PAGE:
1 2 3 4 5 6 UNITED STATES DISTRICT COURT 7 DISTRICT OF ARIZONA 8 9 Cornucopia Products, LLC, 10 Plaintiff, 11 12 13 14 15 vs. Bed, Bath & Beyond, Inc., Defendant. ) ) ) ) ) ) ) ) ) ) 2:14-cv-1156 JWS ORDER AND OPINION [Re: Motions at dockets 10 and 14] 16 17 18 I. MOTIONS PRESENTED At docket 10 defendant Bed, Bath & Beyond, Inc. (“BBB”) moves to dismiss the 19 original complaint filed by plaintiff Cornucopia Products, LLC (“CP”). CP responds at 20 docket 15, and BBB replies at docket 18. CP m oves at docket 14 to amend the original 21 complaint. BBB’s response is included in its memo at docket 18. CP replies at 22 docket 19. Oral argument was heard on September 24, 2014. 23 24 25 II. BACKGROUND CP alleges that it invents and manufactures various items, including heated 26 towel warming devices for distribution in retail stores. One of its towel warming device 27 customers from time-to-time has been BBB. CP has some items manufactured abroad 28 1 2 3 in China. CP alleges that its trade secrets are incorporated into towel warming devices. CP’s proposed First Amended Complaint (“FAC”) sets out three claims. In Count One, CP alleges that BBB misappropriated its towel warming trade secrets. Count Two 4 5 alleges that BBB tortiously interfered in CP’s business expectancy with a Chinese 6 manufacturer. Count Three alleges that BBB breached a contract to purchase towel 7 warming devices from CP. 8 9 III. STANDARD OF REVIEW Rule 12(b)(6) tests the legal sufficiency of a plaintiff’s claims. In reviewing such 10 a motion, “[a]ll allegations of material fact in the complaint are taken as true and 11 12 construed in the light most favorable to the nonmoving party.”1 To be assumed true, 13 the allegations, “may not simply recite the elements of a cause of action, but must 14 contain sufficient allegations of underlying facts to give fair notice and to enable the 15 opposing party to defend itself effectively.”2 Dismissal for failure to state a claim can be 16 based on either “the lack of a cognizable legal theory or the absence of sufficient facts 17 18 19 20 21 alleged under a cognizable legal theory.”3 “Conclusory allegations of law . . . are insufficient to defeat a motion to dismiss.”4 To avoid dismissal, a plaintiff must plead facts sufficient to “state a claim to relief that is plausible on its face.”5 “A claim has facial plausibility when the plaintiff pleads 22 23 24 25 1 Vignolo v. Miller, 120 F.3d 1075, 1077 (9th Cir. 1997). 2 Starr v. Baca, 652 F.3d 1202, 1216 (9th Cir. 2011). 3 Balistreri v. Pacifica Police Dept., 901 F.2d 696, 699 (9th Cir. 1990). 26 4 27 5 28 Lee v. City of Los Angeles, 250 F.3d 668, 679 (9th Cir. 2001). Ashcroft v. Iqbal, 556 U.S. 662, 678 (2009) (quoting Bell Atlantic Corp. v. Twombly, 550 -2- 1 factual content that allows the court to draw the reasonable inference that the 2 defendant is liable for the misconduct alleged.”6 “In sum, for a complaint to survive a 3 motion to dismiss, the non-conclusory ‘factual content,’ and reasonable inferences from 4 5 that content, must be plausibly suggestive of a claim entitling the plaintiff to relief.”7 IV. DISCUSSION 6 7 8 9 A. Motion at Docket 10 BBB’s motion at docket 10 asks the court to dismiss the original complaint pursuant to Fed. R. Civ. P. 12(b)(6) for failure to state a claim. CP’s response 10 11 12 concedes there are shortcomings in the original complaint, but contends that the defects in the original complaint are cured in the FAC. While CP’s response also 13 advances some substantive arguments, in addition to contending that the FAC cures 14 the problems, resolution of the motion to amend at docket 14 will necessarily address 15 them. For these reasons, the motion at docket 10 will be granted. The original 16 complaint will be dismissed, but without prejudice to the motion to amend at docket 14. 17 18 19 B. Motion at Docket 14 The FAC appears at docket 14-1 as an attachm ent to CP’s motion to amend. 20 BBB argues that the proposed amendment is futile because the FAC still does not state 21 a claim upon which relief may be granted. 22 23 24 25 26 27 28 U.S. 544, 570 (2007)). 6 Id. 7 Moss v. U.S. Secret Serv., 572 F.3d 962, 969 (9th Cir. 2009); see also Starr v. Baca, 652 F.3d 1202, 1216 (9th Cir. 2011). -3- 1 2 1. Count One of the FAC With respect to Count One alleging misappropriation of trade secrets, BBB 3 argues that “most importantly, there is still no allegation that [BBB] misappropriated the 4 5 information.”8 The Supreme Court has held that it requires “more than labels and 6 conclusions” for a complaint to satisfy Rule 8(a)(2); the “[f]actual allegations must be 7 enough to raise a right to relief above a speculative level.”9 The complaint “must 8 include sufficient ‘factual enhancement’ to cross ‘the line between possibility and 9 plausibility.’”10 “Establishing the plausibility of a complaint’s allegations is a two-step 10 process that is ‘context-specific’ and ‘requires the reviewing court to draw on its judicial 11 12 experience and common sense.’”11 Under step one, courts identify pleadings that 13 “because they are no more than conclusions, are not entitled to the assum ption of 14 truth.”12 Then, under step two, courts assume the veracity of “well pleaded factual 15 allegations” and “determine whether they plausibly give rise to an entitlement to relief.”13 16 “When considering plausibility, courts must also consider an ‘obvious alternative 17 18 explanation’ for defendant’s behavior.”14 “Where a complaint pleads facts that are 19 20 8 21 9 22 10 23 24 25 Doc. 18 at 5. Twombly, 550 U.S. at 555. Eclectic Properties E., LLC v. Marcus & Millichap Co., 751 F.3d 990, 995 (9th Cir. 2014) (quoting Twombly, 550 U.S. at 557)). 11 Id. (quoting Iqbal, 556 U.S. at 679). 12 Iqbal, 556 U.S. at 679. 26 13 27 14 28 Id. Eclectic Properties, 751 F.3d at 996 (quoting Iqbal, 556 U.S. at 682). -4- 1 ‘merely consistent’ with a defendant’s liability, it ‘stops short of the line between 2 possibility and plausibility of entitlement to relief.’”15 3 Turning to the Count One of the FAC, CP has not made the kind of factual 4 5 allegations that nudge its “claims across the line from conceivable to plausible.” 16 6 The Arizona Uniform Trade Secrets Act (“AUTSA”) defines “misappropriation” as either 7 “[a]cquisition of a trade secret of another by a person who knows or has reason to know 8 that the trade secret was acquired by improper means” or “[d]isclosure or use of a trade 9 secret of another without express or implied consent by a person who either:” 10 16 (I) Used improper means to acquire knowledge of the trade secret[;] (ii) At the time of disclosure or use, knew or had reason to know that his knowledge of the trade secret was derived from or through a person who had utilized improper means to acquire it, was acquired under circumstances giving rise to a duty to maintain its secrecy or limit its use or was derived from or through a person who owed a duty to the person seeking relief to maintain its secrecy or limit its use[; or] (iii) Before a material change of his position, knew or had reason to know that it was a trade secret and that knowledge of it had been acquired by accident or mistake.17 17 Paragraph 39 of the FAC alleges misappropriation by BBB as follows: 11 12 13 14 15 18 “Defendant acquired the designs . . . by strong-arming Plaintiff into selling the design to 19 another company . . . .”18 Although the first clause of this sentence asserts that BBB 20 acquired CP’s designs, the second clause of the sentence contradicts this assertion. 21 22 Coercing CP to reveal its trade secrets to a third party is not the same thing as 23 24 25 15 Iqbal, 556 U.S. at 678 (quoting Twombly, 550 U.S. at 557). 16 Twombly, 550 U.S. at 570. 26 17 27 18 28 A.R.S. § 44-401(2). Doc. 14-1 at ¶ 39. -5- 1 2 3 acquiring, disclosing or using CP’s trade secrets. This is confirmed in paragraph 40 of the FAC, where CP alleges that BBB knew that its actions merely facilitated that other company’s acquisition of CP’s trade secrets and that BBB profited thereby. Count One 4 5 6 of the FAC fails to state a plausible claim, and therefore CP’s motion for leave to amend Count One is denied. 7 2. Count Two of the FAC 8 To establish liability for the tort of intentional interference with a business 9 expectancy, a plaintiff must prove: (1) the existence of a business expectancy; (2) the 10 interferer’s knowledge of the expectancy; (3) “intentional interference inducing or 11 12 causing a . . . termination of the . . . expectancy;” (4) resultant damages; and (5) that 13 the interference was “improper as to motive or means.”19 BBB argues that granting CP 14 leave to amend Count Two, which alleges that BBB intentionally interfered with its 15 business expectancy with an unspecified Chinese manufacturer, would be futile 16 because that claim is preempted by the AUTSA. The AUTSA explicitly states that it 17 18 19 “displaces conflicting tort, restitutionary and other laws of this state providing civil remedies for misappropriation of a trade secret.”20 Decisions in this district have 20 explained that the AUTSA does preempt any tort claim based on the alleged 21 misappropriation of trade secret or any other confidential information.21 Preemption 22 19 23 Wallace v. Casa Grande Union High Sch. Dist. No. 82 Bd. of Governors, 909 P.2d 486, 494 (Ariz. Ct. App. 1995) (citations omitted). 24 20 25 21 26 27 28 A.R.S. § 44-407(A). See Universal Engraving, Inc. v. Metal Magic, Inc., No. CV–08–1944–PHX–GMS, 2012 WL 4358942, at *2 (D. Ariz. Sept. 21, 2012); Firetrace USA, LLC v. Jesclard, 800 F. Supp. 2d 1042, 1048 (D. Ariz. July 30, 2010) (Arizona Supreme Court would construe trade secret statute to preempt “all common law claims based on the misappropriation of secret -6- 1 2 3 does not apply here, however, because CP has not alleged a valid claim that BBB misappropriated any of its trade secrets for the reasons discussed above. BBB also argues that granting leave would be futile because Count Two fails to 4 5 allege facts to support the third, fourth, and fifth elements of the tort—namely, that 6 BBB’s interference was intentional, improper, and caused CP’s damages. BBB is 7 wrong as to causation, 22 but right as to intent and impropriety. The “intentional” element 8 of the tort “focuses on the mental state of the actor,” whereas the “improper” element 9 10 “generally is determined by weighing the social importance of the interest the defendant seeks to advance against the interest invaded.”23 The FAC fails to allege that BBB 11 12 subjectively intended to interfere with CP’s business relations; it merely alleges that 13 BBB “knew about” its relationship with the Chinese manufacturer. This is insufficient to 14 state a claim. Further, the FAC alleges that BBB’s actions were improper because the 15 “delays and confusion” caused by BBB “frustrated relations between the factory and 16 [CP].”24 This statement neither asserts, nor plausibly implies, that BBB caused the 17 18 19 20 delays and confusion for some improper purpose or through improper means. The mere fact that delays and confusion resulted from BBB’s actions is not enough to state a claim. CP’s motion for leave to amend Count Two is denied. 21 22 23 24 25 26 27 28 information.”). 22 Doc. 14-1 at 7 ¶ 52 (“But for the problems that resulted from Defendant’s conduct the factory would still do business with plaintiff.”). 23 Neonatology Associates, Ltd. v. Phoenix Perinatal Associates Inc., 164 P.3d 691, 694 (Ariz. Ct. App. 2007). 24 Doc. 14-1 at 7 ¶ 53. -7- 1 2 3. Count Three of the FAC BBB advances three arguments why CP’s third claim should be dismissed. The 3 court need address only one, for it correctly establishes that the breach-of-contract 4 5 claim fails. The alleged contract between CP and BBB is based on a telephone 6 conversation with a representative of BBB. There is no written contract. In Arizona, as 7 in most states, a contract for the sale of goods worth more than a minimal amount 8 ($500 in Arizona) is unenforceable unless it is in writing and signed by the party against 9 whom it is to be enforced.25 CP does not even address this Statue of Frauds argument 10 in its reply. CP’s motion for leave to add Count Three is denied. 11 V. CONCLUSION 12 13 For the reasons above, the motion at docket 10 is GRANTED, and the motion at 14 docket 14 is DENIED. The case is dismissed with prejudice. The Clerk will please 15 close the file. 16 DATED this 24th day of September 2014. 17 18 /s/ JOHN W. SEDWICK SENIOR UNITED STATES DISTRICT JUDGE 19 20 21 22 23 24 25 26 27 28 25 A.R.S. § 44-101. -8-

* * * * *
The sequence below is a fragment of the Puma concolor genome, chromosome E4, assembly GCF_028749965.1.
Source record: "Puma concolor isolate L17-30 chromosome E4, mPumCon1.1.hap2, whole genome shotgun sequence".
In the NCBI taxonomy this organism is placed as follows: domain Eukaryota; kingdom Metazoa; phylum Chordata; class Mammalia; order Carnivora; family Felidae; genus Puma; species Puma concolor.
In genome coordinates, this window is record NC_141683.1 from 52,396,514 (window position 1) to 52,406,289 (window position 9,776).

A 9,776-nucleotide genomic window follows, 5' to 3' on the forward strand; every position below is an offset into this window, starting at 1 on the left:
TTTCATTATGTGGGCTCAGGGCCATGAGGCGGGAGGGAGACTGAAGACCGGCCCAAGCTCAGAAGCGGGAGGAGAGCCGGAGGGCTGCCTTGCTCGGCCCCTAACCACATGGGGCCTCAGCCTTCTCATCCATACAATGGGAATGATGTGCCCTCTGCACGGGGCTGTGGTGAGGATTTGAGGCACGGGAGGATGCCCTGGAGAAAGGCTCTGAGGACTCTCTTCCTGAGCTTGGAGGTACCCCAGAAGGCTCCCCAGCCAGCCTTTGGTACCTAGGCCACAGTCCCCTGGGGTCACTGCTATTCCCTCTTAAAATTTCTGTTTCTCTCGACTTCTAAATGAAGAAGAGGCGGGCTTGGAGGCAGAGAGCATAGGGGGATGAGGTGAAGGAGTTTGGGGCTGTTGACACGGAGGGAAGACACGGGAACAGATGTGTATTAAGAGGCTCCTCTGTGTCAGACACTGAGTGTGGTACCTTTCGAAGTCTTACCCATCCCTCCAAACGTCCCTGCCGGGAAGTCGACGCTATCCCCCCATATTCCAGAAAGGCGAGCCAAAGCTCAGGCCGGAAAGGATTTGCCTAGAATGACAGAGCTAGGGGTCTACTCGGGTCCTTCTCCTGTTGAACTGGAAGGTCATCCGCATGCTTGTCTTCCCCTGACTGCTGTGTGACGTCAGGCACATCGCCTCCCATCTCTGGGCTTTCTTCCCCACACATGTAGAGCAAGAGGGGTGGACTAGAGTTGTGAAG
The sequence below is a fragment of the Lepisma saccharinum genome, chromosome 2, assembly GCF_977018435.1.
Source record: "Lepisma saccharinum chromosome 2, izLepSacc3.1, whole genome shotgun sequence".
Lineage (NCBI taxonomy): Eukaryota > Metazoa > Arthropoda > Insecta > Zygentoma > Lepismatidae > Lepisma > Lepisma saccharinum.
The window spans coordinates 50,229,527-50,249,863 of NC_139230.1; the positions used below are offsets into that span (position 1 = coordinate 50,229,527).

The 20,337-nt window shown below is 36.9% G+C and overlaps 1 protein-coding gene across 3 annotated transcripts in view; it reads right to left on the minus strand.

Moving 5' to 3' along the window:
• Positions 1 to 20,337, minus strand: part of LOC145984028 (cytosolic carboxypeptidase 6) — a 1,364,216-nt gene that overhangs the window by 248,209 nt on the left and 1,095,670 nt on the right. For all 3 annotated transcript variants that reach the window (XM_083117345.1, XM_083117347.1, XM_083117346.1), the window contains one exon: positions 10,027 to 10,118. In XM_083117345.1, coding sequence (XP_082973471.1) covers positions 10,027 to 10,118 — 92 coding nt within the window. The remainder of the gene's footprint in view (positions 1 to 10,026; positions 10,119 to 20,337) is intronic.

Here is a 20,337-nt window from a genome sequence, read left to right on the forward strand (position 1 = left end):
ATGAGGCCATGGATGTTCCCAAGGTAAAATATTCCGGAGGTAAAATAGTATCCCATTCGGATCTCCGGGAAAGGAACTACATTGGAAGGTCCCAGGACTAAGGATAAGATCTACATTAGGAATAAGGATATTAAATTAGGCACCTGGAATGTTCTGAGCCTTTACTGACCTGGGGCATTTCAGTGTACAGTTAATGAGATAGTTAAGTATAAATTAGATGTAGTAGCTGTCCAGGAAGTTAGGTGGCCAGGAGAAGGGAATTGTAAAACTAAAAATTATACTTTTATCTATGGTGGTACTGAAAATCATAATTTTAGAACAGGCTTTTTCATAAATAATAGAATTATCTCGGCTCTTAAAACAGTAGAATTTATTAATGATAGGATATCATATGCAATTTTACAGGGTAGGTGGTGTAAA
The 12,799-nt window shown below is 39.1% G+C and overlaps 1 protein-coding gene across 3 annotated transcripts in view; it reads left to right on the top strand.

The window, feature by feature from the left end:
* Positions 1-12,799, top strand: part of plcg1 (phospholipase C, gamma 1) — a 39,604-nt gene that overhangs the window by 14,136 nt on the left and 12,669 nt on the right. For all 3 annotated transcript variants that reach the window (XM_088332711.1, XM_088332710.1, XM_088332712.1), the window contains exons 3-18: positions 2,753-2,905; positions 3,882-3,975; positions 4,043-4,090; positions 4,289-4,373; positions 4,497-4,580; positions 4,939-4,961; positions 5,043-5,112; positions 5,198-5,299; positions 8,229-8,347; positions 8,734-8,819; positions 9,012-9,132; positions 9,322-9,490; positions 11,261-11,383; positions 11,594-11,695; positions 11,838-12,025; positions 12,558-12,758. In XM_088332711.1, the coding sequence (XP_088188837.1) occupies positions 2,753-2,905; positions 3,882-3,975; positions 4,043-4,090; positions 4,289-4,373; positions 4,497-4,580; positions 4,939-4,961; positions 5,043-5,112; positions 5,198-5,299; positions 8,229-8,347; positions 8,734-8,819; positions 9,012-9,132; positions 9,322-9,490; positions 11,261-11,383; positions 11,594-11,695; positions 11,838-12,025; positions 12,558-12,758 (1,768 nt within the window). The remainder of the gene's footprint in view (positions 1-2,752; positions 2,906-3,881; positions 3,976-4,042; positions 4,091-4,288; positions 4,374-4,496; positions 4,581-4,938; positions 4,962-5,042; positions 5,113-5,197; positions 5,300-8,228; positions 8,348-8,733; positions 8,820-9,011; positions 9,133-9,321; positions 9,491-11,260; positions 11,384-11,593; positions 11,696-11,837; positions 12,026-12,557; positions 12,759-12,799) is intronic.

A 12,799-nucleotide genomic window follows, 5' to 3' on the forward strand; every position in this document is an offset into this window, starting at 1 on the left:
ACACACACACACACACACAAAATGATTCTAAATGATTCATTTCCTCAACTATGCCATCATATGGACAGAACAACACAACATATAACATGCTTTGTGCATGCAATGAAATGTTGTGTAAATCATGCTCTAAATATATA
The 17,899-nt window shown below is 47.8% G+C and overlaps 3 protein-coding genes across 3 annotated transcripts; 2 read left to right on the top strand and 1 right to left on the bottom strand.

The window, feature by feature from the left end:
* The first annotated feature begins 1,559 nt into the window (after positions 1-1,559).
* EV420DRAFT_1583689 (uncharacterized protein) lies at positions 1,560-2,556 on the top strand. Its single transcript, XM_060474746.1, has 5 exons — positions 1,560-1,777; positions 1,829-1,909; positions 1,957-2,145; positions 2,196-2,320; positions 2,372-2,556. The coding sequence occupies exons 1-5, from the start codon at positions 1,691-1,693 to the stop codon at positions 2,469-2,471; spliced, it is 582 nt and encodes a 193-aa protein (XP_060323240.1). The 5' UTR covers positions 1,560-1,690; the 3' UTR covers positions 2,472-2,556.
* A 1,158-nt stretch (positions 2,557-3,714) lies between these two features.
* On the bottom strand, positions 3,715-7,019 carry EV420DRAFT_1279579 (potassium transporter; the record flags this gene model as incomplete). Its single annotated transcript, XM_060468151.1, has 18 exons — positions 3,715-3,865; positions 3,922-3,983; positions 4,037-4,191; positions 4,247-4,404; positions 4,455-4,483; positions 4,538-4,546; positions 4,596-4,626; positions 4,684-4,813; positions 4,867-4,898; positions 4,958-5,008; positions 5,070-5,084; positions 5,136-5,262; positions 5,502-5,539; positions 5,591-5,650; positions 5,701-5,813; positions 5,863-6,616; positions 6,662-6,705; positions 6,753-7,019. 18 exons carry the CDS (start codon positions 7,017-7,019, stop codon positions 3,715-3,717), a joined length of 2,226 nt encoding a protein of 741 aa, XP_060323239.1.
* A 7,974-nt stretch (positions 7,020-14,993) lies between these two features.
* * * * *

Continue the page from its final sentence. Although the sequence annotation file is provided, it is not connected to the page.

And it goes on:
Disclaimer: Justia Dockets & Filings provides public litigation records from the federal appellate and district courts. These filings and docket sheets should not be considered findings of fact or liability, nor do they necessarily reflect the view of Justia.

Why Is My Information Online?